In Williams v. Super. Ct., ___ Cal.App.4th ___ (Dec. 6, 2013), the California Court of Appeal (Second Appellate District, Division Eight) vacated the Los Angeles County Superior Court court’s order decertifying a class and ordered the court to recertify it.

Plaintiff brought a class action against defendant Allstate Insurance Company claiming that it failed to pay overtime wages to its auto field adjusters. In December 2010, the trial court certified the class, finding that evidence in the record “supports a class of Auto Field Adjusters with respect to off-the-clock claims.” In July 2011, however, following the United States Supreme Court’s decision in Wal-Mart Stores, Inc. v. Dukes, the trial court allowed Allstate to file a decertification motion, which it granted on the grounds that a “trial in which Allstate presents evidence of affirmative defenses to more than 200 individuals would be unmanageable,” making class certification inappropriate.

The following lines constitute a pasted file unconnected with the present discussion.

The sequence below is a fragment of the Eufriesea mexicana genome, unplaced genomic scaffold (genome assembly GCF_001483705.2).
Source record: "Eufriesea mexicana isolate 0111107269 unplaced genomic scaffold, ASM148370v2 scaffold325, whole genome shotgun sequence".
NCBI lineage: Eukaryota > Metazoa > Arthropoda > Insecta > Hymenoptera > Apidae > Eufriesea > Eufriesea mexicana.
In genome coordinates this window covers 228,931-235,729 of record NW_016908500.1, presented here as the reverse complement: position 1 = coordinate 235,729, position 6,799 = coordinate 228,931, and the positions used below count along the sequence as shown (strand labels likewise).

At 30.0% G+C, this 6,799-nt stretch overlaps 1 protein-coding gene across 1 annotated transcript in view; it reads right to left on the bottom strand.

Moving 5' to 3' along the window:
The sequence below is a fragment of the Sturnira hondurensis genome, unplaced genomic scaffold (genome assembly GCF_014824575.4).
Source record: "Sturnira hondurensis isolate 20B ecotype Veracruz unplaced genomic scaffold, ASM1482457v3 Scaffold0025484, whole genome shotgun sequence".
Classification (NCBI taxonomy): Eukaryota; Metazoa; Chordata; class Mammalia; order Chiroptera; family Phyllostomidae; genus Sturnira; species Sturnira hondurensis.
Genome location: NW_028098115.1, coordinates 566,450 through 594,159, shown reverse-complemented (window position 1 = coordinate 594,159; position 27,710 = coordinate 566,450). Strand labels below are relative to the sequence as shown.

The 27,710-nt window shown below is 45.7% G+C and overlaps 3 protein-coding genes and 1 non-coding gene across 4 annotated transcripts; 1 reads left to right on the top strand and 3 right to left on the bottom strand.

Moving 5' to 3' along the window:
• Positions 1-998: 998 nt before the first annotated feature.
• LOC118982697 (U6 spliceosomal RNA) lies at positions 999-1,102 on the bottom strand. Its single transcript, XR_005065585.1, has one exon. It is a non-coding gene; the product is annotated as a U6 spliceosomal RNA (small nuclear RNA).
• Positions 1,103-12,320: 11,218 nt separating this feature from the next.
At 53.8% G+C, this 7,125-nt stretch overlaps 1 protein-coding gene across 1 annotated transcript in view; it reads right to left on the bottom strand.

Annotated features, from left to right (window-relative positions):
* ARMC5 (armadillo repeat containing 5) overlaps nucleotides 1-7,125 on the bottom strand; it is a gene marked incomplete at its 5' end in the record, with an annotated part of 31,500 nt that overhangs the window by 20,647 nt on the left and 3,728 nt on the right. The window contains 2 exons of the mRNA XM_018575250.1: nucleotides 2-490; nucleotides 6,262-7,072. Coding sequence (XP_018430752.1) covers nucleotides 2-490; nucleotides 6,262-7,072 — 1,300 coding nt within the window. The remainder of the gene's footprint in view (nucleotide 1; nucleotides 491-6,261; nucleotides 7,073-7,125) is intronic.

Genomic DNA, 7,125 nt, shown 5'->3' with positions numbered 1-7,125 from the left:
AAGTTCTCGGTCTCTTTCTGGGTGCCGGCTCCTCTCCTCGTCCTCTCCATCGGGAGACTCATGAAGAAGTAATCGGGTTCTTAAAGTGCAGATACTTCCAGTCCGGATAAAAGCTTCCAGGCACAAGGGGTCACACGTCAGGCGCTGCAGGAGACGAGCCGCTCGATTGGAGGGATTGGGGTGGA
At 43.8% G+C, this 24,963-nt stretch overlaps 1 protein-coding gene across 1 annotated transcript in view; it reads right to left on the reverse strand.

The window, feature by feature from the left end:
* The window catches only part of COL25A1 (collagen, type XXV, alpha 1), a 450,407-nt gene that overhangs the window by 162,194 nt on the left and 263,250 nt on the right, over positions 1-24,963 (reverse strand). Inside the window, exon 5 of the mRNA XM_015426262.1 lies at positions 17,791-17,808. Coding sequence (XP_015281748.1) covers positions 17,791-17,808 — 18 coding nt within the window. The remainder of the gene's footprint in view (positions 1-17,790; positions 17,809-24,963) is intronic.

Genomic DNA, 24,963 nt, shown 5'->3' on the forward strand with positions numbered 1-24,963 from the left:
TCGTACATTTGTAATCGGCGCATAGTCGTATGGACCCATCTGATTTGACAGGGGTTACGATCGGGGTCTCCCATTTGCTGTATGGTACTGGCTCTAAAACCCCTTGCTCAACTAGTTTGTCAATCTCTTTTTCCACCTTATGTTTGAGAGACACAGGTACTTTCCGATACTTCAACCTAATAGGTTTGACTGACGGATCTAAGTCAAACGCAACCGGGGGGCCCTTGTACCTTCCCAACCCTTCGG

The appellate court found that the trial court abused its discretion in granting the decertification motion. Dukes did not establish an absence of commonality as to plaintiffs’ claim that employer required class members to work “off the clock” at the beginning and end of each work day. Because an employer who knew, or should have known, of overtime work may be liable for overtime wages as a matter of state law, a pattern or practice of employees working off-the-clock in order to complete their daily work can sustain a common question of fact or law that supports commonality for class certification.